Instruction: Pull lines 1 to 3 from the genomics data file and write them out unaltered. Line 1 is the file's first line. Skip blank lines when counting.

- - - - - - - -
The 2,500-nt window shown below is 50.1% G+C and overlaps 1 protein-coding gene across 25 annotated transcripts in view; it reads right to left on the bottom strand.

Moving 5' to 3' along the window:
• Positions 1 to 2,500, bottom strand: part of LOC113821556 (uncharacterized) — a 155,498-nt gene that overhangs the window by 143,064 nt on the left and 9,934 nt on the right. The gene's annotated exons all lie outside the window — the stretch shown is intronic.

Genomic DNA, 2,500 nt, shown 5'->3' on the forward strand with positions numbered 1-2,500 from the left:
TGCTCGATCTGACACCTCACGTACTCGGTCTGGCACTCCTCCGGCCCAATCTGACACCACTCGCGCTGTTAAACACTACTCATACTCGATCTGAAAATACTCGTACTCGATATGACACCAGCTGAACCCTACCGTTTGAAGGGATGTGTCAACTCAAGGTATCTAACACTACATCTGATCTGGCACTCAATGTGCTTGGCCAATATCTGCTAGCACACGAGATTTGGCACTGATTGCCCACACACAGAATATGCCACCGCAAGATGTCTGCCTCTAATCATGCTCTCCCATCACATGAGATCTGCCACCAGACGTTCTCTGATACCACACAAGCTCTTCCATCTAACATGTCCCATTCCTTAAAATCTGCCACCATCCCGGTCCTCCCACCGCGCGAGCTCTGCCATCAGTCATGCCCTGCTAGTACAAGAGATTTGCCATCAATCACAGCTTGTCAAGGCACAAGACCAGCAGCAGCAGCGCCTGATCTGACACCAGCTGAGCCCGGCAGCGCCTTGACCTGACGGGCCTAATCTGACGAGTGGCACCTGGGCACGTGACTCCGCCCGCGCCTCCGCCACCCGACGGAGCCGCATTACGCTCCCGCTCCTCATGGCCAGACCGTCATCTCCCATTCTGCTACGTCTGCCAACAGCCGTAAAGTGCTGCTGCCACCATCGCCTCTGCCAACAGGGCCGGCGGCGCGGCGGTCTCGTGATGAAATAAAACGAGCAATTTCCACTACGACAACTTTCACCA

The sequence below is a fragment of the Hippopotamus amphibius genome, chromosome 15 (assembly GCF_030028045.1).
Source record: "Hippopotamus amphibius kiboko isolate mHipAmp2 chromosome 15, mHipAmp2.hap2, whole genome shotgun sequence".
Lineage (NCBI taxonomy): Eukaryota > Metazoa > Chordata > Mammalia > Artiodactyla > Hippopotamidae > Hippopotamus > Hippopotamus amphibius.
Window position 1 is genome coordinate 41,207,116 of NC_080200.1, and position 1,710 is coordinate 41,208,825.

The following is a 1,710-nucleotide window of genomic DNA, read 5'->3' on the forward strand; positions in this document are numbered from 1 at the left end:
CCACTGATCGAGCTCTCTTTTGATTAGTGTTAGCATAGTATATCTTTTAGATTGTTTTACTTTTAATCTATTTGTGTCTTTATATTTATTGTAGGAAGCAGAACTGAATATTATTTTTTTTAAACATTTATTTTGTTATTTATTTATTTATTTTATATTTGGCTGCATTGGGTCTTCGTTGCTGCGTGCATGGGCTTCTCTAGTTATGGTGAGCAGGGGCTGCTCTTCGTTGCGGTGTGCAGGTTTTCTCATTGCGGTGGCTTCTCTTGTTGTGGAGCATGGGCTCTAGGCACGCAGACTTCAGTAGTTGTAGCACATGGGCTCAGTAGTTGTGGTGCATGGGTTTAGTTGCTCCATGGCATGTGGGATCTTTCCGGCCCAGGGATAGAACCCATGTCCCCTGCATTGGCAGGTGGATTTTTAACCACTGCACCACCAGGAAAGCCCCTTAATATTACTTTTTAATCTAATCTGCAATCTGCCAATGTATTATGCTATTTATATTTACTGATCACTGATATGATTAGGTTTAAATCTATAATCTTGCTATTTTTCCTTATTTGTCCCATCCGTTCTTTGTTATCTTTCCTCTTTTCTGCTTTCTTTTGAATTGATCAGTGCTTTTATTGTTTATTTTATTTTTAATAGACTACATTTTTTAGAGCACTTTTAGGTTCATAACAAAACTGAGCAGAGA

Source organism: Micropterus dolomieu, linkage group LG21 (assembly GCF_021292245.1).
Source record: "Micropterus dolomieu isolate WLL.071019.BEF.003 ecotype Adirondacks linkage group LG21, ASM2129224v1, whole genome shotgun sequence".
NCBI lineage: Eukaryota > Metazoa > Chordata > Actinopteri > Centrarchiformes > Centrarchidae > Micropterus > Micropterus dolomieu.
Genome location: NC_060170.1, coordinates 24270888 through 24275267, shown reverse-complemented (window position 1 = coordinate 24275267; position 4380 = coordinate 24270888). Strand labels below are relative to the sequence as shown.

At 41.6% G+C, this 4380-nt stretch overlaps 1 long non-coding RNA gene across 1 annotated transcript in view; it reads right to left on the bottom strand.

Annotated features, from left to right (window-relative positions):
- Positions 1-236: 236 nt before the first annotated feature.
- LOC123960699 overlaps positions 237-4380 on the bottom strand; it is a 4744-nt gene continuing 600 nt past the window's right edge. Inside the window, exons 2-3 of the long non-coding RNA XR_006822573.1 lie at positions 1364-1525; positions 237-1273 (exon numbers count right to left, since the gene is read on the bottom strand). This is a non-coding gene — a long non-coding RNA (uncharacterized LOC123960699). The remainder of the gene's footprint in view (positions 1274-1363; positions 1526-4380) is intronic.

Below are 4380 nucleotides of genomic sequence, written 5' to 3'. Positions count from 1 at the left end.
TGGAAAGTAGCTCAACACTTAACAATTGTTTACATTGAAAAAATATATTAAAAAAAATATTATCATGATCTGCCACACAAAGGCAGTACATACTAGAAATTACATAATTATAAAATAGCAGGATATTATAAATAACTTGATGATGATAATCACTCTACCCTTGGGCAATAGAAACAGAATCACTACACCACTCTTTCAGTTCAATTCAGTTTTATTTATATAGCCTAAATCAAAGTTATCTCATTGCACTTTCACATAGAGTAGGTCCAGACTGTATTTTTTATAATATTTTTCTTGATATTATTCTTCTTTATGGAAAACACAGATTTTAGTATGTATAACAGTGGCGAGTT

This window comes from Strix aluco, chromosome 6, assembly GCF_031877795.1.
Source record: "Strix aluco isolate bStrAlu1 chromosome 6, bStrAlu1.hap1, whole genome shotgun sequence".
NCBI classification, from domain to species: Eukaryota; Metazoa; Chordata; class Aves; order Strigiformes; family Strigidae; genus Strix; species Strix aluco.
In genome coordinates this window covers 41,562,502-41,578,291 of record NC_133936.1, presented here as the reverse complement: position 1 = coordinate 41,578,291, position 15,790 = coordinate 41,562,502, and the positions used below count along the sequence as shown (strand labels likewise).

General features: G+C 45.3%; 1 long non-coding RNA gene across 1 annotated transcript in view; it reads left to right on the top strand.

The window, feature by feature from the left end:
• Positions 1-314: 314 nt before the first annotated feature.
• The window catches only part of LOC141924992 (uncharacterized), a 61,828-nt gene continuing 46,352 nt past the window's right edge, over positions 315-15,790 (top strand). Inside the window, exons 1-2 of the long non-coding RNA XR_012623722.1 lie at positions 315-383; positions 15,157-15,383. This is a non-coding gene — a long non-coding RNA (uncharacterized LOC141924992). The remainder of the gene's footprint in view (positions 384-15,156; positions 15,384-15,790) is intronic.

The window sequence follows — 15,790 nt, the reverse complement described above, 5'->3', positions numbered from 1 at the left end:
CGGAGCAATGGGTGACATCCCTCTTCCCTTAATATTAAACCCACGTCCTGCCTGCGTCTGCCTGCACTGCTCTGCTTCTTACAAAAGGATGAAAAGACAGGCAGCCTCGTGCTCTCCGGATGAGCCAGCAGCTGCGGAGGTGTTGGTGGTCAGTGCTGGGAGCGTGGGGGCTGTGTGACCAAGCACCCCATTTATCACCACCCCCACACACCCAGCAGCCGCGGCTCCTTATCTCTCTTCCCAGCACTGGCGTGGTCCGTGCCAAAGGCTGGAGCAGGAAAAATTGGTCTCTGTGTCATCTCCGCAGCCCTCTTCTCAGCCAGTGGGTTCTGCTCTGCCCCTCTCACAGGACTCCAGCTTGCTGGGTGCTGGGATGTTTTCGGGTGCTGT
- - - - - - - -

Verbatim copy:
The 2,500-nt window shown below is 50.1% G+C and overlaps 1 protein-coding gene across 25 annotated transcripts in view; it reads right to left on the bottom strand.

Moving 5' to 3' along the window:
• Positions 1 to 2,500, bottom strand: part of LOC113821556 (uncharacterized) — a 155,498-nt gene that overhangs the window by 143,064 nt on the left and 9,934 nt on the right. The gene's annotated exons all lie outside the window — the stretch shown is intronic.